In the Collect this morning, we prayed for grace, so to follow your blessed saints in all virtuous and godly living. We need not measure ourselves by the sacrifices of those past heroic saints. I would guess that all of you can name persons who have significantly encouraged and strengthened you in your daily walk with God. Not famous persons, but those ordinary ones who loved and inspired you to become more fully human in the sight of God.


These are the saints which we meet in school, in lanes, at sea, in church, in trains or shops or at tea. These are the saints of God, too, just folks like you and me, and saints in the great communion of saints.


In a few minutes we will light a candle and say a prayer remembering those loved ones in our lives, those saints whose stories are knit together with ours.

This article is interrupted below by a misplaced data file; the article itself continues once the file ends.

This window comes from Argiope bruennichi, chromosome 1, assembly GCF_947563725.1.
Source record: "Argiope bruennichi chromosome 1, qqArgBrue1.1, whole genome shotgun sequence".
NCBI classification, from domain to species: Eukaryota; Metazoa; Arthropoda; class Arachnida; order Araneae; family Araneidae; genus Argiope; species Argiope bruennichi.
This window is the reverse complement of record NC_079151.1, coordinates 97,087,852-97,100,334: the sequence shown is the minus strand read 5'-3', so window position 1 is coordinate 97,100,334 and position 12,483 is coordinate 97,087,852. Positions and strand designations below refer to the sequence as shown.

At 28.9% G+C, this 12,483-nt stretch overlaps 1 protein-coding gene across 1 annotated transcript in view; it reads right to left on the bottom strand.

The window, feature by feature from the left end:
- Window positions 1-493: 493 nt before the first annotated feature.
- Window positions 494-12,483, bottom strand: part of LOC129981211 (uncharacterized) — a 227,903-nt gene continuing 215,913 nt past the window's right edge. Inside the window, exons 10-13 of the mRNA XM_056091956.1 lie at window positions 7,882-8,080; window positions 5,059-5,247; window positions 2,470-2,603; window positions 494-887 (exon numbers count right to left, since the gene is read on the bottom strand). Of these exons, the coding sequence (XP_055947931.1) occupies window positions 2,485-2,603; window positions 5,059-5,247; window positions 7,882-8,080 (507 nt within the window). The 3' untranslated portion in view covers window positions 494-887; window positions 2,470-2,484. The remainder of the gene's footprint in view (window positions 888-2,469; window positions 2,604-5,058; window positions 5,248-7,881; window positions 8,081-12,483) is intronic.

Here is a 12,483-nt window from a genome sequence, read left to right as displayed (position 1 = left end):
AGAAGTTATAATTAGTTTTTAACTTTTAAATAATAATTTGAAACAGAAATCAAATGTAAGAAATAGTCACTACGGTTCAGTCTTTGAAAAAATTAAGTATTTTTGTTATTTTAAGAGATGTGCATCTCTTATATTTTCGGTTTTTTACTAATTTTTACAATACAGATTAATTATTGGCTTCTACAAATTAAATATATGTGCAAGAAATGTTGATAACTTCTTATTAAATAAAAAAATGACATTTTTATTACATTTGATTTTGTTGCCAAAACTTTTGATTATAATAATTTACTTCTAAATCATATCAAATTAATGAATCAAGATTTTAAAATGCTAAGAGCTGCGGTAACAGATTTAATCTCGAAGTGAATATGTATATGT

Within this holy assembly, this communion of saints, real life is lived, mourned and celebrated. This is a day to remember all the saints set apart to do God’s work on earth, holy, yet in no way perfect or without blemish.


I remember fondly a resident of Monte Health & Rehab with whom I enjoyed visiting some years ago. The one particular thing that stood out in our many conversations was the fact that she had voted in every presidential election since women were granted the right to vote. With her story, the women’s suffrage movement came to life for me. Here was someone who had lived that history and made me realize how little I appreciate the privileges I have today. I think of her often when I cast my ballot and am grateful for all those brave women through whom God’s grace flowed.


Earlier this month with Bishop Greg as presider, Judy was baptized and so became our newest saint, and standing with her we renewed our baptismal vows. Repeating those words again, in community, we were reminded of the commitment we made when we became a Christian and how we are strengthened for the journey we travel together.


You and I are called to be persons through whom the light of love shines. We are called to discover in others the image of God. In Baptism we receive the light of Christ to be saints according to God’s purpose. And by the grace of God that is truly possible.